The New American Home 2005 unveiled this week at the International Builders’ Show in Orlando will feature a distinctive design that unites luxury with evolving lifestyle needs.

Builder Goehring and Morgan Construction collaborated with architects Bloodgood Sharp Buster Architects and Planners and interior designer Saxon-Clark to craft an elegant Mediterranean-style home with family-friendly amenities that works in harmony with the outdoor environment.

“We believe we’ve designed a home that is not only integrated with the natural environment, but that supports a lifestyle that allows families to grow and age in comfort,” said Kim Goehring, president of Goehring and Morgan Construction.

“We achieved that by constructing a home that embraces, but is not overpowered by, new technology and automation,” added architect Ed Binkley, a partner with Bloodgood Sharp Buster.

The handicapped-accessible, 9,036-square-foot house incorporates home automation, new technology, energy efficiency and healthy home construction techniques. The home will use 47 percent less energy for heating and cooling, and 64 percent less energy for water heating, than a traditionally constructed house of a similar size in the same climate.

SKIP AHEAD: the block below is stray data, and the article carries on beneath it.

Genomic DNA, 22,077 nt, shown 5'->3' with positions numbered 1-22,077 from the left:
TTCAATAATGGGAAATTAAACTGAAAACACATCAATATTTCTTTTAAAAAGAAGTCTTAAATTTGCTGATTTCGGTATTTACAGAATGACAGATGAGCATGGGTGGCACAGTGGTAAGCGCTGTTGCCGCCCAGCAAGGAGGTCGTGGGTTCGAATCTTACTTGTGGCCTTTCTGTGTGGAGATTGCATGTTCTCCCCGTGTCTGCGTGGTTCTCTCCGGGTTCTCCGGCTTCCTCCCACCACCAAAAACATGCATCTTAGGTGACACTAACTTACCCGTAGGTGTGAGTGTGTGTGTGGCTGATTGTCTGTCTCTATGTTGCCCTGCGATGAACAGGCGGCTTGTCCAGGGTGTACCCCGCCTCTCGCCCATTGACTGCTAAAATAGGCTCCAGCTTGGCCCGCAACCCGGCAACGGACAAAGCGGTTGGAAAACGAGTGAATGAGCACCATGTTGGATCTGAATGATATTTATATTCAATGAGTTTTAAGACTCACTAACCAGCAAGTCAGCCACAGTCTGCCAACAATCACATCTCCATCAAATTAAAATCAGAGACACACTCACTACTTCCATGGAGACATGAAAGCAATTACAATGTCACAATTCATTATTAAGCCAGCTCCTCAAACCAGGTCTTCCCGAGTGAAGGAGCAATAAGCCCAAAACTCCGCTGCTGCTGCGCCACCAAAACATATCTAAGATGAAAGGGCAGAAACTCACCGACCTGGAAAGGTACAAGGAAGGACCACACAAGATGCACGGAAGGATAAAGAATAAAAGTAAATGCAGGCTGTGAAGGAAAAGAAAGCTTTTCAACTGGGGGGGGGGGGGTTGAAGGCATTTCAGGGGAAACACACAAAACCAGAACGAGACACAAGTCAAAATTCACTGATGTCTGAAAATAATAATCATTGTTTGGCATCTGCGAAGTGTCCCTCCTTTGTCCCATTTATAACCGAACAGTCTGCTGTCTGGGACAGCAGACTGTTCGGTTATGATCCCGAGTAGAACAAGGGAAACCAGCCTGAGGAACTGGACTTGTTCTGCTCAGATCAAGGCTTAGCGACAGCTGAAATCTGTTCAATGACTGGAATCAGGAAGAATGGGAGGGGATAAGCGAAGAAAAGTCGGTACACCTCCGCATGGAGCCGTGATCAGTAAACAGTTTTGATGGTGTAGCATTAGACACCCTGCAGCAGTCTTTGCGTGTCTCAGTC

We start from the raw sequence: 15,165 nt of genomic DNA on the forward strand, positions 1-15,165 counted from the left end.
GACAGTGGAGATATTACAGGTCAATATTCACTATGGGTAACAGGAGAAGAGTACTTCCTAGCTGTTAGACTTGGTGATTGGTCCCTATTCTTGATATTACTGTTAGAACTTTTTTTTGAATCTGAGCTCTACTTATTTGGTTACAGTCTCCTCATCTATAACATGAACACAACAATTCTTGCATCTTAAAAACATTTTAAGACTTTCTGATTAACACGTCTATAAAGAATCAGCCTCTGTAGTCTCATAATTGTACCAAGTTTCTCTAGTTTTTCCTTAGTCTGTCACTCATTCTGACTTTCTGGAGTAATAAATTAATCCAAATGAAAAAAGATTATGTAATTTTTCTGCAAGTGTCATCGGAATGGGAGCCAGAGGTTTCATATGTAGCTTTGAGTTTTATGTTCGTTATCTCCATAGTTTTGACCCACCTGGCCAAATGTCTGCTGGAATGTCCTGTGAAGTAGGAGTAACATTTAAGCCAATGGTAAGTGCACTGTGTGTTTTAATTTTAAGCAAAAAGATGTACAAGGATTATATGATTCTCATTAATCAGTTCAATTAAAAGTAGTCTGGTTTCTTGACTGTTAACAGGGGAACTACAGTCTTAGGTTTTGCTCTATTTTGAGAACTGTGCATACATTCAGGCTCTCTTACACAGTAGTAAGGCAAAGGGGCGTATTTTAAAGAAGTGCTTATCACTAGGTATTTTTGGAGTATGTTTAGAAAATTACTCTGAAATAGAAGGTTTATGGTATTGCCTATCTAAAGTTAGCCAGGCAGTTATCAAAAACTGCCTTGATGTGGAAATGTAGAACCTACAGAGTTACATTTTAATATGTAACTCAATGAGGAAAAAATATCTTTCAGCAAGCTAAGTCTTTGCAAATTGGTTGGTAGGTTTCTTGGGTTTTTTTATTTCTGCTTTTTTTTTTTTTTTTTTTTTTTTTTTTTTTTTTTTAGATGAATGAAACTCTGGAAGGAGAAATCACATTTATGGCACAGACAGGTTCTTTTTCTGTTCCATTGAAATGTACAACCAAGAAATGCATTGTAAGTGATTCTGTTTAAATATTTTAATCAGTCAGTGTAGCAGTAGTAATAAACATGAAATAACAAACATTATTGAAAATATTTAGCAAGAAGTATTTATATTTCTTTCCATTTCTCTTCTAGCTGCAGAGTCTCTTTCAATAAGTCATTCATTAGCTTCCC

Other high-tech features include technology that will link a dozen televisions positioned throughout the house with telephones, computers, lights, and security and audio systems, which easily can be controlled via touch-screen keypads and remotes, coupled with LCD (liquid-crystal display) monitors that allow computers and televisions to be used interchangeably. Further, homeowners will be able to program lights, control shades, monitor the front door, activate the sprinkler system, turn on the central vacuum and chlorinate the swimming pool from anywhere in the house.

The home includes a master suite, four bedrooms, library, game room, private courtyard with a pool and a spacious three-car garage.

The National Council of the Housing Industry, the National Association of Home Builders’ organization of building product manufacturers and suppliers, annually sponsors The New American Home with Builder magazine.

The New American Home 2005 is located at 4397 New Broad in Orlando, about 10 miles from the Orange County Convention, in Baldwin Park, an upscale, mixed-use development with architecture reminiscent of the pre-1940s Central Florida era.

Registered attendees at the 2005 International Builders’ Show can tour The New American Home during exhibit hours through Sunday, Jan. 16.


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